At the heart of the issue is the competitive runner's soul. To us, motion is the state in which the human condition is at it's pinnacle, while the body is in motion, the mind can become trance-like. Today's activity, effort and miles leads not only to a greater well-being today, it also allows us to make progress towards the great goal on the horizon. The height not yet reached, but which you have convinced yourself is possible, and therefore desirable. Not only does today's lack of effort hinder the habits which your mind and body have fallen into, they signal a perceived stagnation, or even worse, a degradation of hard earned progress.
Rationally, running while in pain is not going to make you a stronger runner. Let me qualify that. Running with pain originating from an imbalance or injured part of your body will not make you a stronger runner. Running on into the distance with an even dull burn in your muscles and a little fire in your lungs is precisely what will make your body adapt to new exalted heights. However if the pain is the "wrong" kind of pain and you are not going to be able to improve your body's physiological adaptations to forward motion, it is imperative to listen to your body and give it some rest from running.
If you are still reading my prose at this point, and if you continue to understand the logical aspirations then you are truly a diamond in the rough. The fact is that injuries small and large are part of the running experience. We are pushing our bodies to perform more. We expect to see improvements and believe that if we increase our work, effort, and dedication we will see the desired results. Sometimes we will see these improvements. If we really know what we are doing, it might even happen often. Nonetheless there are times we push too far, introduced a new variable too quickly, or simply have to take our foot off the gas for an unknown reason. Trying to stick to a preplanned running structure without listening to your body's feedback every single day is a fool's errand.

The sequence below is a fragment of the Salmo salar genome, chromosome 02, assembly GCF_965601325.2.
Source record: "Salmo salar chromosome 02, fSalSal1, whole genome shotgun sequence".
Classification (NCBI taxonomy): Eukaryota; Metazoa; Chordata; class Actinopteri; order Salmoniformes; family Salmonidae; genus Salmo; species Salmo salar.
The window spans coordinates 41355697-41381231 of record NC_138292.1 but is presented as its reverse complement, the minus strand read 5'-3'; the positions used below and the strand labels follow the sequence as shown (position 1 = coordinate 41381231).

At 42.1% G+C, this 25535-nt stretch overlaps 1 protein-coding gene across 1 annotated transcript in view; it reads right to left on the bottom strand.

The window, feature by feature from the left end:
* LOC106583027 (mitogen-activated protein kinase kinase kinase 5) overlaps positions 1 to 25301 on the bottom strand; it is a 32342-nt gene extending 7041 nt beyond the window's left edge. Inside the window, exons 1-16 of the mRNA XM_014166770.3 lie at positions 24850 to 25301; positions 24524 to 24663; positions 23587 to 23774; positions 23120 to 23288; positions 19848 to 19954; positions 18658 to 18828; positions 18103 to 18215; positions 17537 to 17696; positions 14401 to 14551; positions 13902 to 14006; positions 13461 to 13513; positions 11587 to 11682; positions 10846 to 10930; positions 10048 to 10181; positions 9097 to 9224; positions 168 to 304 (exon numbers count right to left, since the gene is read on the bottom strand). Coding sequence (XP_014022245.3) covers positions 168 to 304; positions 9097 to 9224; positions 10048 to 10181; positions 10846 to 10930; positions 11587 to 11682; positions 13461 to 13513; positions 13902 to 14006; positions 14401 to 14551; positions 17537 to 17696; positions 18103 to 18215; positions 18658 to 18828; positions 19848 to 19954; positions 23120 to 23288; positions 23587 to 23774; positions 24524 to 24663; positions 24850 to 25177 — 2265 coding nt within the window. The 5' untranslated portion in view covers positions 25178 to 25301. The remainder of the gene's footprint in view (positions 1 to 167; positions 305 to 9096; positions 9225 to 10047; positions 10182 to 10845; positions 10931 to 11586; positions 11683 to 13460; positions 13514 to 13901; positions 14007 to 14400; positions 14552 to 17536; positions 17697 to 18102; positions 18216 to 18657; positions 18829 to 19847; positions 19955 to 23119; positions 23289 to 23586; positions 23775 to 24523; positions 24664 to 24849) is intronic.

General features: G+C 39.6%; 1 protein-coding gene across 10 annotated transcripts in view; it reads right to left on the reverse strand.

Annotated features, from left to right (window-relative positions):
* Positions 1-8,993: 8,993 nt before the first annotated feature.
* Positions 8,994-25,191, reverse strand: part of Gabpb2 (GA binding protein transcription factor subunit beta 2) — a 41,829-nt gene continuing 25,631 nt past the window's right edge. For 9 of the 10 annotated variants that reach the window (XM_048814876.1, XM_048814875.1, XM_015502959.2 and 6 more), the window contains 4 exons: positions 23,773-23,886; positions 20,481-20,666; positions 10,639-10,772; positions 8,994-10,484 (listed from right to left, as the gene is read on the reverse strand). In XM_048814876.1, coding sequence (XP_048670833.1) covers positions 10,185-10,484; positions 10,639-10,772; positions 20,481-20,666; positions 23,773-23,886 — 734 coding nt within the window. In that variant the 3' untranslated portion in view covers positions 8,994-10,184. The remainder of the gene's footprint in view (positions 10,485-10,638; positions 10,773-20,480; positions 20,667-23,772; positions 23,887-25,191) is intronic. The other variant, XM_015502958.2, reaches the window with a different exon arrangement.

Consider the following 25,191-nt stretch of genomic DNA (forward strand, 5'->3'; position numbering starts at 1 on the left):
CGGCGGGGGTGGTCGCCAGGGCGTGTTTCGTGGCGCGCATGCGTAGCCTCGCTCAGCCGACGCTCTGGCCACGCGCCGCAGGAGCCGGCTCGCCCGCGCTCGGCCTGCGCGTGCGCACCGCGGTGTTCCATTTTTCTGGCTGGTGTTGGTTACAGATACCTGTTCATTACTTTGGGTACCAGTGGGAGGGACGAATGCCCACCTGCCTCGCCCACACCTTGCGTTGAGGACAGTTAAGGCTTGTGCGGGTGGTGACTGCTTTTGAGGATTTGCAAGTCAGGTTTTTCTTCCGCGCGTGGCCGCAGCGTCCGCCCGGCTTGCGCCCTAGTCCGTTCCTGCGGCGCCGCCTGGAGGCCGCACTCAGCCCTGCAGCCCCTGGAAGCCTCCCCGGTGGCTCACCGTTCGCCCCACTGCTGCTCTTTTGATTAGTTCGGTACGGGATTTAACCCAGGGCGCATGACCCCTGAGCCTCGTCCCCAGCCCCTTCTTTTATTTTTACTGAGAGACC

I have three more days before The Hell of The Northwest Trail Half Marathon. I have a tight IT band on my right side. I know my body is strong, I want to compete to the best of my abilities at this race without compromising the build up to my inaugural 50K experience this December. It is hard to say what will happen in the next couple of days. I hope to have some feedback from my body soon. On Saturday I hope to run on the soft trails with both of my IT bands on board with the program. If they are not, however, I will have to take it in stride. I don't think this is a serious running mechanics issue. It will heal with a little time and rest, nonetheless, it is hard to face the possibility of starting a race that you will not finish. To give all you have is easy, to want to give all you have, and not be able to, now that is the true heartache of an athlete.